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District energy potential for a low carbon economy

in Technology

The EU offers support for changing to sustainable heating and cooling systems

As sustainable energy moves up the political agenda, low carbon solutions for heating and cooling (almost 50 percent of the total energy consumed in Europe) are increasingly important.

Analyzing European energy security in response to potential disruption in gas supplies, last autumn the European Commission’s Stress Test Communication pointed to fuel switching through district heating and cogeneration as a key measure for ensuring long-term energy security.

The benefits of district heating are already well-known in the Czech Republic where 41 percent of all households are supplied with district heating. On average the district heating share in urban areas reached 56.8 percent and in rural areas 9.7 percent.

Ownership of the district heating sector is largely concentrated in the 10 biggest companies, which supply heat to over 1.125 million households. International companies (Dalkia, MVV) are active on the market but a large part of the sector is owned by municipalities and (in many cases) leased to private companies.

Talkin’ ‘bout cogeneration

In a nutshell, co-generation (also known as combined heat and power or CHP) technologies allow for the simultaneous generation of heat and electricity, increasing the overall energy efficiency of the conversion process by partially recovering heat produced during electricity generation.

The heat can be used for a variety of purposes including industrial processes as well as to supply the needs of buildings. To distribute the recovered heat from the co-generation site, a district heating network (high-efficiency, insulated piping system circulating water) brings the heat to residential and commercial buildings for applications such as space heating and water heating. Co-generation and district heating go hand-in-hand – in 2011, some 79 percent of all district heating in OECD countries was produced by co‐generation plants.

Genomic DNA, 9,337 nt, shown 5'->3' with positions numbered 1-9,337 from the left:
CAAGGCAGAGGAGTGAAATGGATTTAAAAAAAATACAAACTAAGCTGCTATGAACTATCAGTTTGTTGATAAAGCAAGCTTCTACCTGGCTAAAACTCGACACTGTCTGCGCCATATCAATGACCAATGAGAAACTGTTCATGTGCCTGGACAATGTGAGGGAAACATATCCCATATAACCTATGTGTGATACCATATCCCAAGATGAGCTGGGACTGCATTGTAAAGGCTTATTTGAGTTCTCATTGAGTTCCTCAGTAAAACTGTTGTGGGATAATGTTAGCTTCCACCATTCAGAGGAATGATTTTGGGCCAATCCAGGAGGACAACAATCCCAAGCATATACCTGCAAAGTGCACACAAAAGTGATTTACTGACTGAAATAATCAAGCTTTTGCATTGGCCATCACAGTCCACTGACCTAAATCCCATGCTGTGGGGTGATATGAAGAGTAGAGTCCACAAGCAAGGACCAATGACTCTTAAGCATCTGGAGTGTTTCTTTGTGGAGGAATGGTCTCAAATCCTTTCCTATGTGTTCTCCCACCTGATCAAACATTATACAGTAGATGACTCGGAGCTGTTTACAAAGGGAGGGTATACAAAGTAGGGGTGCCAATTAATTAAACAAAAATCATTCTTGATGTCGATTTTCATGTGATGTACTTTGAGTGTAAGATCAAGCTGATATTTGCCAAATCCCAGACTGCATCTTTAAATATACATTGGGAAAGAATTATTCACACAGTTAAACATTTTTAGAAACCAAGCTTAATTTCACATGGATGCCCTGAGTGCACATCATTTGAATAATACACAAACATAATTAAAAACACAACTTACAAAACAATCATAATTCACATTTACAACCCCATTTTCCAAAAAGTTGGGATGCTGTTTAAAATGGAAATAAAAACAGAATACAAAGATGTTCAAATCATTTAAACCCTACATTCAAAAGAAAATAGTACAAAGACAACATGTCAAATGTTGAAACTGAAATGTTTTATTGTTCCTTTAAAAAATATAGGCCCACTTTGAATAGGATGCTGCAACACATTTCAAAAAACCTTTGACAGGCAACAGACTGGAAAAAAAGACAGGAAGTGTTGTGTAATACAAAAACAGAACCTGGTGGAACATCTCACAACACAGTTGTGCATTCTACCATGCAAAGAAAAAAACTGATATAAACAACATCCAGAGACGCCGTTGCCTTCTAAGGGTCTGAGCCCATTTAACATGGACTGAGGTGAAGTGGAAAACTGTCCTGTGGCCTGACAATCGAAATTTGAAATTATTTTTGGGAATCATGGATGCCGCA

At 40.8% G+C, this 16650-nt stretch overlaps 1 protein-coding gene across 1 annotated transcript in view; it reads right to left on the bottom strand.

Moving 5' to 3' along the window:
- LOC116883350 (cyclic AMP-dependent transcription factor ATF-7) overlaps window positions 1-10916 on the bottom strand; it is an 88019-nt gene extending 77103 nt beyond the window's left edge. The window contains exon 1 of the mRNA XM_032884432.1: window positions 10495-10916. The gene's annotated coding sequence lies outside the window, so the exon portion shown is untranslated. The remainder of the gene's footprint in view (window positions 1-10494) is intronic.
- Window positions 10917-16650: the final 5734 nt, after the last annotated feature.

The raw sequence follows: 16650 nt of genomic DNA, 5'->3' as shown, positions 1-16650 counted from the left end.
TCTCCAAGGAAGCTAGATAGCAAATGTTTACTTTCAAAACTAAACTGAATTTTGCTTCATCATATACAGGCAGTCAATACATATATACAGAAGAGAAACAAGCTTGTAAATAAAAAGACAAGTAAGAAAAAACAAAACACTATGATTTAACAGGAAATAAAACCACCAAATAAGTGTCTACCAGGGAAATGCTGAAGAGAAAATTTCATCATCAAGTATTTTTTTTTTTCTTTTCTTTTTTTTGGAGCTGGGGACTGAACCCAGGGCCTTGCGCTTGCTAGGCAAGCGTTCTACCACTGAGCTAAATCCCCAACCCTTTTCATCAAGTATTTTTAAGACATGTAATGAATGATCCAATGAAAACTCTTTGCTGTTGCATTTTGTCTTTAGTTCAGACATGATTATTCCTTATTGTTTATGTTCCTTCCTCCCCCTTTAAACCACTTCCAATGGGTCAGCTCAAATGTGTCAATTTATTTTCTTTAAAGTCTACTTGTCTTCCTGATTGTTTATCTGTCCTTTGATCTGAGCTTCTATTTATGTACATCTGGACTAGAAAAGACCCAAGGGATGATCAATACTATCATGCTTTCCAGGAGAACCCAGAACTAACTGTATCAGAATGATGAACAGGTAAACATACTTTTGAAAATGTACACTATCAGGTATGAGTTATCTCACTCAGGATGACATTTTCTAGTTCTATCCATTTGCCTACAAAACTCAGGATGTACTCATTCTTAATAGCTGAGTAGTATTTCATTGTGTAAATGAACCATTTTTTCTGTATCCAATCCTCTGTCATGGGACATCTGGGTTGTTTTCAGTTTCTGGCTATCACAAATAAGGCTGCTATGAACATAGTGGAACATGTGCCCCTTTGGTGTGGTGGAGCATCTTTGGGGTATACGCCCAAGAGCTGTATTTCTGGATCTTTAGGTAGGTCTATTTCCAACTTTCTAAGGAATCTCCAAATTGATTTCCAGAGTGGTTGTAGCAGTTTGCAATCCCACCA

district heating in Czech Republic

Currently, around 70 percent of the heat distributed in district heating networks in Czech Republic is produced by CHP. Solid fossil fuels (brown and black coal) are the main fuels used for electricity production from cogeneration with more than 75 percent share of all fuel used by CHP plants.

Natural gas has a 7.5 percent share, and renewable energy sources (mainly biogas and wood) are at almost 8 percent share.

EU subsidies along with national support schemes for renewables have been important drivers here – however, these grants are being phased out, and are set to end completely in 2017.

Energy expert David Borovský who is participating in the SDHplus project explains more:

“There are two main groups of systems operators here in the Czech Republic. The first and most important part of the market is represented by operators of systems with large scale CHP coal based plants. This group is working with legislative requirements (to reduce CO2 emissions) upcoming in 2016,” he said.

‘The second group consists of stakeholders who operate small or mid-scale systems with natural gas boilers or natural gas CHP. This group is deeply focused on utilization of CHP units in system because natural gas CHP is significantly supported by national subsidy schemes and legislation, including the National Energy Plan.’

‘Clean air and energy independence’

Deep de-carbonisation of the sector however requires a long term switch to renewables.

Of these renewable energy source options, at present there is most interest in biomass and biogas, according to Borovský.